Less parking, more parks

I’m an American, and one thing that says about me is that I like my parking plentiful and I like it free. I also talk loud, wear clunky white sneakers and eat junk food like a seagull – at least, according to some stereotypes.

But if you’re going to take away my parking, please use it for something I like better than parking – a park. Wide open spaces are another typically American affinity, and one that’s not embarrassing.

In the French Quarter of Vancouver, British Columbia, local businesses are putting up the funds to turn two parking spots into a parklet. The parklet will become an open space for residents and visitors to eat or rest or read and will feature a “bicycle bar” that riders can pull up to without getting off their bikes. The parklet’s supporters hope it will create a sense of community and encourage people to socialize, relax, and spend a little money in the neighborhood.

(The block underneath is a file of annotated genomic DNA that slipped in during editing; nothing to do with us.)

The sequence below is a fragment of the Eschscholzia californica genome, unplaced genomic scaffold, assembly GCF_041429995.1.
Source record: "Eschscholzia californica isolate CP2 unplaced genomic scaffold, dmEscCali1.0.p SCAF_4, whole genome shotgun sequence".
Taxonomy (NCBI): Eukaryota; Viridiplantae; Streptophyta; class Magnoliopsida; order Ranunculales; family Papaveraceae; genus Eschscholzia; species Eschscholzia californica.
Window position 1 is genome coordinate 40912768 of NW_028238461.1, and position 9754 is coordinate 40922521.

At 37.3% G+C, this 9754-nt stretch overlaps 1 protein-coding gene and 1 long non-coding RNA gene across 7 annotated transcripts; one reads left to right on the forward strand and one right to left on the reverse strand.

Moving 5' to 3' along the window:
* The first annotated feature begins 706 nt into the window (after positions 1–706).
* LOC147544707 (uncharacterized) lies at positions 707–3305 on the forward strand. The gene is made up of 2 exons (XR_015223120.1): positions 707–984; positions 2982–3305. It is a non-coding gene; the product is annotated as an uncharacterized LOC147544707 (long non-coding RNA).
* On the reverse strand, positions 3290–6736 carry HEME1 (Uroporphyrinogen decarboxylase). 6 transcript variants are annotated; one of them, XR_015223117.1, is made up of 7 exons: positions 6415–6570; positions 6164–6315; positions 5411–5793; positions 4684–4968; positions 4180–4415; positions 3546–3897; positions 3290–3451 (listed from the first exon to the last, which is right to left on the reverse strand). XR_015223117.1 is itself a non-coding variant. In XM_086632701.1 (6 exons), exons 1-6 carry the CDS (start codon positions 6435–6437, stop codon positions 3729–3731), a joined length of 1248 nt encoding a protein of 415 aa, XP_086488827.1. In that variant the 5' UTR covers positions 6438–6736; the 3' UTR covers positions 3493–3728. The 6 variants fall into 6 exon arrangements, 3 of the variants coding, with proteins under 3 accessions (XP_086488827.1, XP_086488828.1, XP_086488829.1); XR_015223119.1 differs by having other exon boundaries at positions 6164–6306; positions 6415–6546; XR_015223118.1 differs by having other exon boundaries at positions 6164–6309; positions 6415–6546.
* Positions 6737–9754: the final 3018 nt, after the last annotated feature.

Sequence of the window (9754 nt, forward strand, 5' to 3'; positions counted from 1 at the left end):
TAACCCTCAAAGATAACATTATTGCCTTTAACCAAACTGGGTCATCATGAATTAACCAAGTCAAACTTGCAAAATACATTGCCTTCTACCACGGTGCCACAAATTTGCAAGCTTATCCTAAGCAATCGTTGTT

“Everyone in the buildings and homes around signed onto the project. We got an enormous amount of support. In terms of opposition, I met only a single person who said they weren’t interested in losing the parking,” said Anne-Geneviève Poitras, the sponsor of the parklet, which will measure about about 27 square metres.

In Vancouver, three parklets have already been put in place and six more are planned for 2014. I like it and I hope it’s a trend that other Americans can embrace, too.

Read the article here.

 

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